Warren plays defense on wealth tax during debate

Warren plays defense on wealth tax during debate
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Sen. Elizabeth WarrenElizabeth WarrenFederal Reserve officials' stock trading sparks ethics review Manchin keeps Washington guessing on what he wants Warren, Daines introduce bill honoring 13 killed in Kabul attack MORE (D-Mass.) was forced to play defense Tuesday during an exchange in the Democratic presidential debate on her signature wealth tax plan.
 
Warren has floated a wealth tax of 2 percent on net worth between $50 million and $1 billion, and 3 percent on net worth over $1 billion. Sen. Bernie SandersBernie SandersDemocrats urge Biden to commute sentences of 4K people on home confinement Briahna Joy Gray: Push toward major social spending amid pandemic was 'short-lived' Sanders 'disappointed' in House panel's vote on drug prices MORE (I-Vt.) has also proposed a wealth tax.
 
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Now a leader in many polls, Warren suggested that candidates who don't support a wealth tax are prioritizing protecting billionaires — a comment that drew criticism from others on stage.
 
Warren said that her wealth-tax plan would raise enough revenue to finance a number of social causes, including universal child care for children up to 5 years, universal pre-K, raising wages for child care workers and teachers, and tuition-free college.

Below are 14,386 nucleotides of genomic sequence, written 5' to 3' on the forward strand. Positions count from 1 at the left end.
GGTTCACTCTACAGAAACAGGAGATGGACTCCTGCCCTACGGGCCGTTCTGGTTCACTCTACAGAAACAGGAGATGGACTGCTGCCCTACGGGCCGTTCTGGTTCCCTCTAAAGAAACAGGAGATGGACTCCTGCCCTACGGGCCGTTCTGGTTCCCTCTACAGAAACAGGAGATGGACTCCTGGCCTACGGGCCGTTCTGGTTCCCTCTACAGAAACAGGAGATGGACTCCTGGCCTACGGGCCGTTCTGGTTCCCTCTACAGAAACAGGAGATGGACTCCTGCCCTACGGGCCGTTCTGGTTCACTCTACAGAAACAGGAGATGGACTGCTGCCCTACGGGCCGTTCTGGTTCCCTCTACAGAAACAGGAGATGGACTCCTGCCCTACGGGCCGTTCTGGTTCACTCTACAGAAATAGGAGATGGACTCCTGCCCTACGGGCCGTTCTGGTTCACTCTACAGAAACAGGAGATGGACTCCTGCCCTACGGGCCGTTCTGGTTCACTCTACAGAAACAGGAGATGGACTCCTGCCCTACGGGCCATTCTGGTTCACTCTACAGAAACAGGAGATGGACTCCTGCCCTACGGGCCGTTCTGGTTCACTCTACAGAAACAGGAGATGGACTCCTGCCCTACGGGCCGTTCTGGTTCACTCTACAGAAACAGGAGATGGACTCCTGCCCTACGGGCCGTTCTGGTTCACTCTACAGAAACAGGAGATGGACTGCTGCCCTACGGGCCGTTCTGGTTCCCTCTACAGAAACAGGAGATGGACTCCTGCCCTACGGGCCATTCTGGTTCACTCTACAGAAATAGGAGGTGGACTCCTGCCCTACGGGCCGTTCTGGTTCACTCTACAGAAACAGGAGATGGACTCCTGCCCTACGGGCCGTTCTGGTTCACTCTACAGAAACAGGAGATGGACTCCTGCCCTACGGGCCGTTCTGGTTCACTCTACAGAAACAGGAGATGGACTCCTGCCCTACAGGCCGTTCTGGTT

"My question is not why do Bernie and I support a wealth tax, it's why is it does everyone else on this stage think it is more important to protect billionaires than it is to invest in an entire generation of Americans," she said.
 
Former Vice President Joe BidenJoe BidenHouse Democrat threatens to vote against party's spending bill if HBCUs don't get more federal aid Overnight Defense & National Security — The Pentagon's deadly mistake Haitians stuck in Texas extend Biden's immigration woes MORE, who earlier spoke about his plans for raising the capital gains tax rate and eliminating tax breaks, then responded, "no one is supporting billionaires."
 
 
 
 
Warren then replied that taxing income won't be as effective as taxing wealth "because the rich are not like you and me" and make their money off their accumulated wealth. She said that Democrats win when they "dream big and fight hard, not when we dream small and quit before we get started."
 
Klobuchar responded that just because candidates have different ideas doesn't mean they're not fighting for regular people.
 
Businessman Andrew YangAndrew YangAndrew Yang planning to launch third party: report Poll: 73 percent of Democratic voters would consider voting for Biden in the 2024 primary Kings launch voting rights effort honoring John Lewis MORE criticized a wealth tax, saying such taxes make sense "in principle" but noting that other countries have repealed their wealth taxes. He said he thinks it would be a better idea to impose a value-added tax.
 
Former Rep. Beto O'RourkeBeto O'RourkeTexas Democrat to filibuster GOP elections bill Lawmakers must also serve as community organizers O'Rourke mum on run for Texas governor MORE (D-Texas) said that he thinks a wealth tax is "part of a solution" for income inequality but that policymakers also need to lift people up.
 
"Sometimes I think that Sen. Warren is more focused on being punitive or pitting some part of the country against the other," he said.
 
Warren replied, "I'm really shocked at the notion that anyone thinks I'm punitive."
 
She added that she doesn't "have a beef with billionaires" but that the wealthy should pay more in taxes so that others have a chance at success.